Expat FAQ

Do you have a general question on expatriation? FAQs give you answers to the most frequent questions: Education.

When does school start?

In most countries, the academic year begins with the start of autumn and ends during the following summer. In Southern Hemisphere countries, this means that the academic year lasts from February or March to November or December. In the Northern Hemisphere countries, it lasts from August or September to May, June or July instead. The summer may or may not be part of the term system.

Academic Terms

An academic term is a division of an academic year, the time during which a school, college or university holds classes. These divisions may be called terms. The schedule adopted by institutions of learning or education systems vary widely. In general:

  • Semester - Divides the academic year into two terms, roughly 16 - 18 weeks each.
  • Trimester - Divides the academic year into three terms, roughly 14 - 16 weeks each.
  • Quarter or Quadmester - Divides the academic year into four terms, roughly 12 weeks each, and generally counts the summer as one of the terms.


African schools have a four-term school year with terms between 10 and 11 weeks long. Holidays occur between terms.

  • First Term - Begins mid-January and ends in March or April
  • Second Term - Begins mid-April and ends in June
  • Third Term - Begins mid-July and ends September
  • Fourth Term - Begins early October and ends early December


In general, all schools (from primary to universities) have two semesters. The first semester is from September to January, and the second is from February or March to around July.

Schedules are based around the intense holiday schedules, such as Chinese New Year. Some countries and states also operate on a Friday-Saturday weekend versus a Saturday-Sunday weekend.


In most of Australia, the school year lasts from late January to early December, and is split into four terms. The exact dates vary from year to year and between states, and there are differences between public and private school, but in general:

  • Term 1 starts in late January or early February and ends one or two weeks before Easter
  • Term 2 starts one or two weeks after Easter and ends in late June.
  • Term 3 starts in mid-July and ends mid-September.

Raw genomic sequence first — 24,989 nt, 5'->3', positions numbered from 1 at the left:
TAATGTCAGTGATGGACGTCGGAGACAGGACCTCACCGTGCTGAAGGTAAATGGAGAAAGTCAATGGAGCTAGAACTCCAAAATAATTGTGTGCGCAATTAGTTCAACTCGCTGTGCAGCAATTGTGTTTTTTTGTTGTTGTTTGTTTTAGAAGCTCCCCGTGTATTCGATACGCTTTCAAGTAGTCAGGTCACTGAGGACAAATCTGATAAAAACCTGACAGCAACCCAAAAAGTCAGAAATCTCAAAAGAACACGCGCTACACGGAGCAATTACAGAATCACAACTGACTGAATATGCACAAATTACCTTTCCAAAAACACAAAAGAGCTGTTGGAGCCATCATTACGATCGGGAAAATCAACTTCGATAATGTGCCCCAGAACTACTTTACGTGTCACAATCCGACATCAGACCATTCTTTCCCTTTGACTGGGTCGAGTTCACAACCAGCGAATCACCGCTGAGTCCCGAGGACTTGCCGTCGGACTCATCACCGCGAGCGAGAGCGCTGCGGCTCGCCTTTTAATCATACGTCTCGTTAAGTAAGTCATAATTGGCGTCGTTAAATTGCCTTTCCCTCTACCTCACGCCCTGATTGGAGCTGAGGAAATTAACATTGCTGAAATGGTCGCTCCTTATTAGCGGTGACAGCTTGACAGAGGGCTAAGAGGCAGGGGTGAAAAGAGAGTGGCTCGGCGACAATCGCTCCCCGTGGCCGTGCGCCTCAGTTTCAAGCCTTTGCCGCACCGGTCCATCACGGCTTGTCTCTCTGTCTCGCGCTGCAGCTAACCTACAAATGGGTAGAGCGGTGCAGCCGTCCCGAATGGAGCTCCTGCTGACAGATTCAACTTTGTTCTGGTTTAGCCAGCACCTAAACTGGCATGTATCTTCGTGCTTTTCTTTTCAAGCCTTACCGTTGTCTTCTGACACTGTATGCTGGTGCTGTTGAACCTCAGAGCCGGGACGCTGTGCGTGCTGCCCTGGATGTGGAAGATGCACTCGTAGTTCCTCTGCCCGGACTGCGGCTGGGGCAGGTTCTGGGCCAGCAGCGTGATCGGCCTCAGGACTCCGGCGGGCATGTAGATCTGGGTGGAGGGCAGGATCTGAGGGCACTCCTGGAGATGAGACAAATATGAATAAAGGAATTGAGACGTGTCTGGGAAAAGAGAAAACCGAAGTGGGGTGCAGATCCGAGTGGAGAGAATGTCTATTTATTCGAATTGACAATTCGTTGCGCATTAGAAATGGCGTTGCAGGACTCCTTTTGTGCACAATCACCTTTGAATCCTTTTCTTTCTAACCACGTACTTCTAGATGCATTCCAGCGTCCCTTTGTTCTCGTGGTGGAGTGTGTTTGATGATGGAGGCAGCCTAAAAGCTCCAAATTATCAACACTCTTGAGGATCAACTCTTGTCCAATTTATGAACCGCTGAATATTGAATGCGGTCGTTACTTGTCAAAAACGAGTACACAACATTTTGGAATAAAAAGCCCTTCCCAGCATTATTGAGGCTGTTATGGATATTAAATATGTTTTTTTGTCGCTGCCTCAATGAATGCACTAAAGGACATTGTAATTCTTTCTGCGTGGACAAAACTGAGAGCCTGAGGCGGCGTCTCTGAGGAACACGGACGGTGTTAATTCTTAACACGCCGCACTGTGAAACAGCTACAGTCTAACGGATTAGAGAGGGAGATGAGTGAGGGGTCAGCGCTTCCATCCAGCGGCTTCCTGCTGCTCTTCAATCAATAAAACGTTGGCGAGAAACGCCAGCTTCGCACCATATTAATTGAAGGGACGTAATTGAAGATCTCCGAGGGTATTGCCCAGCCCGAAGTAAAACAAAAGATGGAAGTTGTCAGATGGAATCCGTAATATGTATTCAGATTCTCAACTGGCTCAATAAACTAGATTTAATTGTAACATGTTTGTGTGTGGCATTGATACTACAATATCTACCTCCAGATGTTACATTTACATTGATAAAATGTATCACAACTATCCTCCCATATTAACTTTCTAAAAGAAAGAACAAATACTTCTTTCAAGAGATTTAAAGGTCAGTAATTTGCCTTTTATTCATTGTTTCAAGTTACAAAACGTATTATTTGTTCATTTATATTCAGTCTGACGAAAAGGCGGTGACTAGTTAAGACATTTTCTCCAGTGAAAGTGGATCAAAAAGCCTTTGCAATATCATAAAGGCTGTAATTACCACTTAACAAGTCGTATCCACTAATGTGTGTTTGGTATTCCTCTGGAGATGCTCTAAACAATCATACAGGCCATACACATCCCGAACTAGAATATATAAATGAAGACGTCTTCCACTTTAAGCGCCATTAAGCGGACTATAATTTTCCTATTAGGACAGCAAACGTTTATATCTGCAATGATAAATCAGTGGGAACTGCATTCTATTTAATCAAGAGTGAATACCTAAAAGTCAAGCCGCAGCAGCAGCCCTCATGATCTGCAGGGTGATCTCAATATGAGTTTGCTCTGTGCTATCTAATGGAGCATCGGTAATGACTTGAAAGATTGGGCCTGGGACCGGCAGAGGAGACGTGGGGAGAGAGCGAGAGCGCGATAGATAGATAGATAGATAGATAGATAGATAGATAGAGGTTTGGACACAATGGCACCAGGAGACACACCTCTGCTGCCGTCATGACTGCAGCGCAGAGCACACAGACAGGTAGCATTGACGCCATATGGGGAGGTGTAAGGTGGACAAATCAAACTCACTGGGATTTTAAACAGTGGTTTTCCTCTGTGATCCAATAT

• Term 4 starts in early October and ends mid-December.

Tasmania is an exception in that the school year is split into three terms. The first is the longest and includes an extended Easter holiday. The terms are separated by a holiday lasting two weeks with the Christmas/Summer holidays between the end of a school year and the start of another lasting six to eight weeks.


Schedules very greatly between the countries of Europe, but in general the school year runs from early September to late June. Many countries have classes later into the summer, but may have exams - effectively ending the grading period- in June.

In the UK and Ireland, there is a three-term school year, each term divided in half by a week-long break known as "half term".

  • Autumn term: Early September to mid December (half term: late October)
  • Spring Term: Early January to Easter (half term: mid February)
  • Summer Term: Easter to mid July (half term: late May/early June)

There are usually one-week breaks between terms.

North America

Schools may run to two semesters (Fall and Spring) or Trimester.
Semester - The first semester starts from September (or late August) to mid-December and the second runs from early January til June. The semesters are often divided into two terms.
Trimester - Schools that operate on a trimester system have the first term starting in September to January, the second from January to March, and the third from March until June. The trimester is more common in elementary and middle schools (K-8) than in high schools (9-12).

South America

The school year usually begins during the first weeks of February and ends in December. Education is usually divided into two semesters. There is a 3-week winter break in July, and other breaks for public festivities, like Easter, etc.


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